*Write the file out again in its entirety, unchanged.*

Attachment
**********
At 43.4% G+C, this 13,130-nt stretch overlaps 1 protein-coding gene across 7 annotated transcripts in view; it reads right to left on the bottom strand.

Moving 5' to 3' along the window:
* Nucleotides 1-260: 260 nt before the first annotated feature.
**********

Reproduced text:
At 43.4% G+C, this 13,130-nt stretch overlaps 1 protein-coding gene across 7 annotated transcripts in view; it reads right to left on the bottom strand.

Moving 5' to 3' along the window:
* Nucleotides 1-260: 260 nt before the first annotated feature.